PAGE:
It is a question I get a lot of the time when I stand up to advocate for our people: Why?
"Why do you always talk about racism? Why can't you take a joke?"
This past Monday, Te Atawhai o te Ao Research Institute's Whakatika: A Survey of Māori Experiences of Racism Report found the vast majority of Māori – 93 per cent – felt racism had an impact on them on a daily basis.
Even more – 96 per cent – said racism was a problem for their wider whānau at least to some extent.
So to answer your question: the corrosive impact racism has on the spiritual, emotional, mental and physical health Māori is no joke.
"Why do you speak out against negative representation and racial stereotyping?"
Recent weeks have seen more incidents of rampant racial profiling of Māori by police, which is further perpetuated by media representation.
Auckland Councillor Efeso Collins has called-out the show Police Ten 7 for its racist portrayal and over representation of "young brown people".
Calls for the show's end have also been supported by Race Relations Commissioner Meng Foon.
When Māori talk about a need for more representation on screen, this is not what we are talking about.
A former host of the show said police don't select which 'law-breakers' they decide to deal with.
But recent insights into the Operation Tauwhiro project, which targets predominantly Māori gangs (ironically, in response to a white supremacist terror attack), and the invasive photographing of young Māori in the Whanganui region and elsewhere, would tell us the opposite.
"Why are Māori asking for their own ward on local council?"
Amending local government legislation so that Māori wards could be created like every other ward, seemed relatively easy.
The minister leading the change was part of the government who endorsed it, so if anyone knew the intent of the legislation one would imagine they did.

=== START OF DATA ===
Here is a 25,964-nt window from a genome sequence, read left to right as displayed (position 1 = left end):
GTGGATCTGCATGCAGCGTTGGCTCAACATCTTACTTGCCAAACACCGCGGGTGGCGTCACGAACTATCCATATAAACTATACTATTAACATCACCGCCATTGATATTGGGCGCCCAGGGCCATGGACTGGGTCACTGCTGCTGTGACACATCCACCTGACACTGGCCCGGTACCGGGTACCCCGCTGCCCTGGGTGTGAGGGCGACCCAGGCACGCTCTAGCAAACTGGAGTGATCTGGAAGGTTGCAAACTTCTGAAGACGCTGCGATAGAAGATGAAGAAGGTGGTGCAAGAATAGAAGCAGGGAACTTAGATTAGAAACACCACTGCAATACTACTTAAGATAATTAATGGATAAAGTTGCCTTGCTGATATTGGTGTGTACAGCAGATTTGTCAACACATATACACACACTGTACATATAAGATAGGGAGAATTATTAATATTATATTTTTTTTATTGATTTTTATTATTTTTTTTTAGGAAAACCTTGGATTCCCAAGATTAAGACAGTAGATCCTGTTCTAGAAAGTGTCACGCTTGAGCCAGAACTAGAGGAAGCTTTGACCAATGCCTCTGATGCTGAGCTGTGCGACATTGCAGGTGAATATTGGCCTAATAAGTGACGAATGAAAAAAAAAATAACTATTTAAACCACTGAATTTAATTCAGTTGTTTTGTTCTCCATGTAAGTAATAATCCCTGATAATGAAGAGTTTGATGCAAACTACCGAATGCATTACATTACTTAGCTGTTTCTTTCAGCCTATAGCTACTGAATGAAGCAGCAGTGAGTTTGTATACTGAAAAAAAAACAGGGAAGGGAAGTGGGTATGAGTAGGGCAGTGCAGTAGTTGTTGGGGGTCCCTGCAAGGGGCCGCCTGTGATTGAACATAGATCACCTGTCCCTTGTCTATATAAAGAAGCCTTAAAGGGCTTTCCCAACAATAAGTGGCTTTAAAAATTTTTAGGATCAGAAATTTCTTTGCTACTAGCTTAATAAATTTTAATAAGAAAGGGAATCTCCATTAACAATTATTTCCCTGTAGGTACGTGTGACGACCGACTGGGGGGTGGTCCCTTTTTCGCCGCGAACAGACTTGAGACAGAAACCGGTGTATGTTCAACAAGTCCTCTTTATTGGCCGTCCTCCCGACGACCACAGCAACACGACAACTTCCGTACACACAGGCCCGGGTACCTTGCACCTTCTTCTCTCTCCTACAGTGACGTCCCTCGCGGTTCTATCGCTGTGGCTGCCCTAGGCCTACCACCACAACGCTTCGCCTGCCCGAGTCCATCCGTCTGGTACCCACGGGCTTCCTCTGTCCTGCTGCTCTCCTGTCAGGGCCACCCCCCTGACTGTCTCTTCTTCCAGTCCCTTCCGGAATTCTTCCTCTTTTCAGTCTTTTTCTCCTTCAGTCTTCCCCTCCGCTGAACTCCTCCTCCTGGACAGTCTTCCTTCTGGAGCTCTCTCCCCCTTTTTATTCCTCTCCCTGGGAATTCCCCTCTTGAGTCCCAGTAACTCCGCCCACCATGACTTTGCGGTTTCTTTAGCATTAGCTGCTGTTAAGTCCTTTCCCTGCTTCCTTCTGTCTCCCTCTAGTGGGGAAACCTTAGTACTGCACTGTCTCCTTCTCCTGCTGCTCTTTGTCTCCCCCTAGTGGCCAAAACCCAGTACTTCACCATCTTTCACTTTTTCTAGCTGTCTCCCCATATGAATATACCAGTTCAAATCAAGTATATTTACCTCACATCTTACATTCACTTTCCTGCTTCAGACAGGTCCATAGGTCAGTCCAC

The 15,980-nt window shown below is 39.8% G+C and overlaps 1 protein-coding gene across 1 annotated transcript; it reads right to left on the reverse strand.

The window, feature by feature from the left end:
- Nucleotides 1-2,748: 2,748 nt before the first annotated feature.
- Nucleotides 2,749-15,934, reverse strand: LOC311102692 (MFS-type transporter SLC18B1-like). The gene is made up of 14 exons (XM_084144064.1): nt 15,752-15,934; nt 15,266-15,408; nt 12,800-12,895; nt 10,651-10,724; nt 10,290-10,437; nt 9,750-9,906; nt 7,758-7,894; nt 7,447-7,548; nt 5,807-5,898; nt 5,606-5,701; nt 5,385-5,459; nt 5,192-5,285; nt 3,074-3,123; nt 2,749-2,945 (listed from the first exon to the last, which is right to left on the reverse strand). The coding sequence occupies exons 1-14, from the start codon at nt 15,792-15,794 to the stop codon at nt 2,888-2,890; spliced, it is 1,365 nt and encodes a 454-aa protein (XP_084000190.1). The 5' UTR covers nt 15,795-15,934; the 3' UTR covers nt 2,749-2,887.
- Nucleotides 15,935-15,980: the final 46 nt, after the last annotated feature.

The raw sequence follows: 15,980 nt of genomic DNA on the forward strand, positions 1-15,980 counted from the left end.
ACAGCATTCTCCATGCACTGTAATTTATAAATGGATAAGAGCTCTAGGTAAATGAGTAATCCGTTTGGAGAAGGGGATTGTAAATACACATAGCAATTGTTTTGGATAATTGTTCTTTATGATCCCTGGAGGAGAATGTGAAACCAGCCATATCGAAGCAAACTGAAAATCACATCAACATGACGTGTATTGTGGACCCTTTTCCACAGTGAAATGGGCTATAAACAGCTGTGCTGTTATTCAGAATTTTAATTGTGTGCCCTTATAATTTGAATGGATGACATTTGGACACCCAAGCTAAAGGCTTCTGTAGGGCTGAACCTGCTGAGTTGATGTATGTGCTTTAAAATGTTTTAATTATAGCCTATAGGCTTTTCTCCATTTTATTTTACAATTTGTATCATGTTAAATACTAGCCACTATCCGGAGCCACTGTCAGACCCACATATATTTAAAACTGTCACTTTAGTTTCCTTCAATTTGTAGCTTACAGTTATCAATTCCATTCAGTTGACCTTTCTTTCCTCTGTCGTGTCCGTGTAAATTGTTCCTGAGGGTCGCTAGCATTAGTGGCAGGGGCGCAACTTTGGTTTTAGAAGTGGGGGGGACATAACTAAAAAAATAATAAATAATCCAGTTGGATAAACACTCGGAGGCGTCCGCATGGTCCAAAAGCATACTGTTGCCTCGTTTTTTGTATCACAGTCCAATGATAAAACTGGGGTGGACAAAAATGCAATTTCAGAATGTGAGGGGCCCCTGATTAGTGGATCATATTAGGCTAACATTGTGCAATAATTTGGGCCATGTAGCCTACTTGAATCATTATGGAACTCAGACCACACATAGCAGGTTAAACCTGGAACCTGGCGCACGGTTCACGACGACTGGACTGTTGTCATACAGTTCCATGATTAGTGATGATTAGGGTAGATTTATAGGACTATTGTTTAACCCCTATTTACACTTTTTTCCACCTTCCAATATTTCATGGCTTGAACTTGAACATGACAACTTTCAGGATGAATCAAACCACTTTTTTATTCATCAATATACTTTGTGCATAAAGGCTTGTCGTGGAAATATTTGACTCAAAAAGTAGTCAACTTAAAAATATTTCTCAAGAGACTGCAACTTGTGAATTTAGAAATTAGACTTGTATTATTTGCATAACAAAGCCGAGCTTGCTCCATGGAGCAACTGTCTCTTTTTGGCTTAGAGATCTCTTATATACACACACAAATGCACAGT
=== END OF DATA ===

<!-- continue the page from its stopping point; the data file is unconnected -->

And let's be honest, it was only removing the ability to poll not making Māori wards mandatory (which by the way, I would've wholeheartedly supported).
How astounding that speaking up for a little parity creates such a stoush. Generously funded campaigns by Hobsons Pledge rose, releasing pamphlets effectively demanding status quo remain, challenging any suggestion of change.
Why? What is so wrong with resetting the balance in our nation? What is wrong with change?
"Why do you make this about tamariki? Aren't they too young to understand racism?"
Last month, a group of rangatahi from Te Kura Kaupapa Māori o Te Rito performed haka and spoke te reo Māori inside Kāpiti Coast District Council Chambers in support of iwi.
They were racially abused for doing so.
One member of the public remarked: "Why do we need to listen to this monkey language?"
Racism is a disease that should not spread to children.
If some children are experiencing the harmful brunt of racism from a young age, then all children should be learning about anti-racism from an even younger age. We as a nation need to own and teach anti-racism.
Time after time Māori call for a desire to control our resources and our futures.
Imagine if we didn't have to keep fighting to be heard.
Imagine if Māori didn't have to be contesting to prove inequities, or explain our historical trauma.
Imagine if we had a country and culture that reflected our future not our past – lead by tangata whenua and tangata tiriti.
Imagine if the Government was truly intentional and led a genuine break from the colonial path towards constitutional change.
So why do I stand up for our people you ask:
Why would I remain quiet?
• Debbie Ngarewa-Packer is co-leader of the Māori Party.